Andrew Waggoner’s recent NewMusicBox essay deals with the  perils of entering most public spaces these days due to  the onslaught of pumped-in music,  most of it monotonously pop and largely negligible.   There’s an undertone of anger in the piece the author readily acknowledges,  in that we’re  not able to change the situation – so we have to duck out, feeling somewhat impotent, so as to recover  the quiet  necessary for hearing inside one’s head.

I’ve also written about this, along with  other present-day vexations for a composer, over the past half-dozen years.   (Most recently:  Imaging the Composer Today, published this month in the IAWM Journal,  a small tweaking of the Keynote address given last fall at the  College Music Society national conference.)  My take though, is a bit different:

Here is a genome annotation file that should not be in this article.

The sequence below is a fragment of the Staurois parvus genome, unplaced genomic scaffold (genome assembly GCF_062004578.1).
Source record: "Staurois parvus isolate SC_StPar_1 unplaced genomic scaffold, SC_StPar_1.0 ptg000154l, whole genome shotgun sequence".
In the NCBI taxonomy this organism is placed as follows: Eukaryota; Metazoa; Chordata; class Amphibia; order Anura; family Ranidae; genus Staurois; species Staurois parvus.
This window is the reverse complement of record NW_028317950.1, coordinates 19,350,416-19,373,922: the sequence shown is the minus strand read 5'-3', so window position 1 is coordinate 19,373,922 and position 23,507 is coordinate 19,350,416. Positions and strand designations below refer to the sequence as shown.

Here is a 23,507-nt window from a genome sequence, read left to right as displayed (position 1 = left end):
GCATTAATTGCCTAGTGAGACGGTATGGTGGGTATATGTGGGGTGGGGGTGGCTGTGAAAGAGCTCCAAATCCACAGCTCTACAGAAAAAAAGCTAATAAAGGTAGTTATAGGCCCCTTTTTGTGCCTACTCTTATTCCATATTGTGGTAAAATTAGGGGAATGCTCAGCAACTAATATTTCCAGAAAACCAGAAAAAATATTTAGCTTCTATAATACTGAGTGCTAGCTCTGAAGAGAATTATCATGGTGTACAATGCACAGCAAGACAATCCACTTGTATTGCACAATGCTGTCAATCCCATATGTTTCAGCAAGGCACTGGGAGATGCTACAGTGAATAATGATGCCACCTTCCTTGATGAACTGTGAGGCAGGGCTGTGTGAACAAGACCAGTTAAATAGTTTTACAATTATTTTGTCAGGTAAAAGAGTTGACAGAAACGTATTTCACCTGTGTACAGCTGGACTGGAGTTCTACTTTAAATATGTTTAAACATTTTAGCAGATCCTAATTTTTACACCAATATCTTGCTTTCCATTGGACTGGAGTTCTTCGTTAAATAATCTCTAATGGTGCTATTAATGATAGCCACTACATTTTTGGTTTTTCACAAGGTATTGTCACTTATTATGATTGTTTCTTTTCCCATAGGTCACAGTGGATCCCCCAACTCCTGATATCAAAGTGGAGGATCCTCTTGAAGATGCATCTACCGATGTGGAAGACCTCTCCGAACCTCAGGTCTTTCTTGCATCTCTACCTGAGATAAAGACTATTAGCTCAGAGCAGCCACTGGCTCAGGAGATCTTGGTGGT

I consider it a strength move to boycott the places which are the worst offenders. And I believe it’s an act of confidence to create for oneself  personal spaces  where serenity, contemplation and the required think-environment  — so necessary to beginning a new piece – can prevail.

Lutoslawski observed “People whose sensibility is destroyed by music in trains, airports, lifts, cannot concentrate on a Beethoven quartet.”  Largely  true. But even as we bemoan the diminishment of the capacity for active listening en masse,  we do,  each, take steps to  preserve that capacity for ourselves. 

One Response to “Craving Silence”
  1. davidcoll says:

    i remember hearing that in order to reduce loitering in large public spaces such as train stations, classical music is played in otherwise music-less spaces…immediately people leave that space and go somewhere else.

    See, classical music still is powerful!

    but more seriously i have to say that for the mostpart classical music has been for a smaller crowd, so why not just stay comfortable with that? as long as its affordable for everyone at the same time….oh, now theres a problem..

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